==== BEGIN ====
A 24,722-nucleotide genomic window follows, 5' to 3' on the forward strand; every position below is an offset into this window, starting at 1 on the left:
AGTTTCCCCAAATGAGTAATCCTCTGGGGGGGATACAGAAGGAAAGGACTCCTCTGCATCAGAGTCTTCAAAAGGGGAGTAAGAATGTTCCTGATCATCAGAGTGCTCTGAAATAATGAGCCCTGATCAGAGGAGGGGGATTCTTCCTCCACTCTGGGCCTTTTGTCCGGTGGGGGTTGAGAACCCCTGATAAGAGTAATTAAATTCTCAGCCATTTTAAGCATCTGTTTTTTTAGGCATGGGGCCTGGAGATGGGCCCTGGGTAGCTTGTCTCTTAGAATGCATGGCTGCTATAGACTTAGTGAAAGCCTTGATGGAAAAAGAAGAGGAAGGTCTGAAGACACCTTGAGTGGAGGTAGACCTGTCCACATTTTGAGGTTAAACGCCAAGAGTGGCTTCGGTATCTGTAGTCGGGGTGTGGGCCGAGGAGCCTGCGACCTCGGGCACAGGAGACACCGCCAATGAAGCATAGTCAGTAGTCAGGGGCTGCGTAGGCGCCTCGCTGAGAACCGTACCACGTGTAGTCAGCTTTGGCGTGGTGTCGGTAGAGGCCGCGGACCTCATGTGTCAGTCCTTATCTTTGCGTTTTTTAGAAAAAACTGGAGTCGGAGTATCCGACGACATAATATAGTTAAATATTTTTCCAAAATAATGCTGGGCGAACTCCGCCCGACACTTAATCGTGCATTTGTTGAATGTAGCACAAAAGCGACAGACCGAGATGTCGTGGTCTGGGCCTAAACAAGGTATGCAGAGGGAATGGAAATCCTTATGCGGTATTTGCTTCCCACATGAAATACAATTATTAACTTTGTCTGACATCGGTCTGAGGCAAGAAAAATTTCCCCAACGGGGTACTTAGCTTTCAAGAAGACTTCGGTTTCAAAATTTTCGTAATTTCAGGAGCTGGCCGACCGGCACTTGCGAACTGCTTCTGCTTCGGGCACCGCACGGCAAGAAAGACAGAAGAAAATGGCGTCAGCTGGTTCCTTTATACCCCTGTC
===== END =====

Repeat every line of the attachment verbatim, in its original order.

A 24,722-nucleotide genomic window follows, 5' to 3' on the forward strand; every position below is an offset into this window, starting at 1 on the left:
AGTTTCCCCAAATGAGTAATCCTCTGGGGGGGATACAGAAGGAAAGGACTCCTCTGCATCAGAGTCTTCAAAAGGGGAGTAAGAATGTTCCTGATCATCAGAGTGCTCTGAAATAATGAGCCCTGATCAGAGGAGGGGGATTCTTCCTCCACTCTGGGCCTTTTGTCCGGTGGGGGTTGAGAACCCCTGATAAGAGTAATTAAATTCTCAGCCATTTTAAGCATCTGTTTTTTTAGGCATGGGGCCTGGAGATGGGCCCTGGGTAGCTTGTCTCTTAGAATGCATGGCTGCTATAGACTTAGTGAAAGCCTTGATGGAAAAAGAAGAGGAAGGTCTGAAGACACCTTGAGTGGAGGTAGACCTGTCCACATTTTGAGGTTAAACGCCAAGAGTGGCTTCGGTATCTGTAGTCGGGGTGTGGGCCGAGGAGCCTGCGACCTCGGGCACAGGAGACACCGCCAATGAAGCATAGTCAGTAGTCAGGGGCTGCGTAGGCGCCTCGCTGAGAACCGTACCACGTGTAGTCAGCTTTGGCGTGGTGTCGGTAGAGGCCGCGGACCTCATGTGTCAGTCCTTATCTTTGCGTTTTTTAGAAAAAACTGGAGTCGGAGTATCCGACGACATAATATAGTTAAATATTTTTCCAAAATAATGCTGGGCGAACTCCGCCCGACACTTAATCGTGCATTTGTTGAATGTAGCACAAAAGCGACAGACCGAGATGTCGTGGTCTGGGCCTAAACAAGGTATGCAGAGGGAATGGAAATCCTTATGCGGTATTTGCTTCCCACATGAAATACAATTATTAACTTTGTCTGACATCGGTCTGAGGCAAGAAAAATTTCCCCAACGGGGTACTTAGCTTTCAAGAAGACTTCGGTTTCAAAATTTTCGTAATTTCAGGAGCTGGCCGACCGGCACTTGCGAACTGCTTCTGCTTCGGGCACCGCACGGCAAGAAAGACAGAAGAAAATGGCGTCAGCTGGTTCCTTTATACCCCTGTC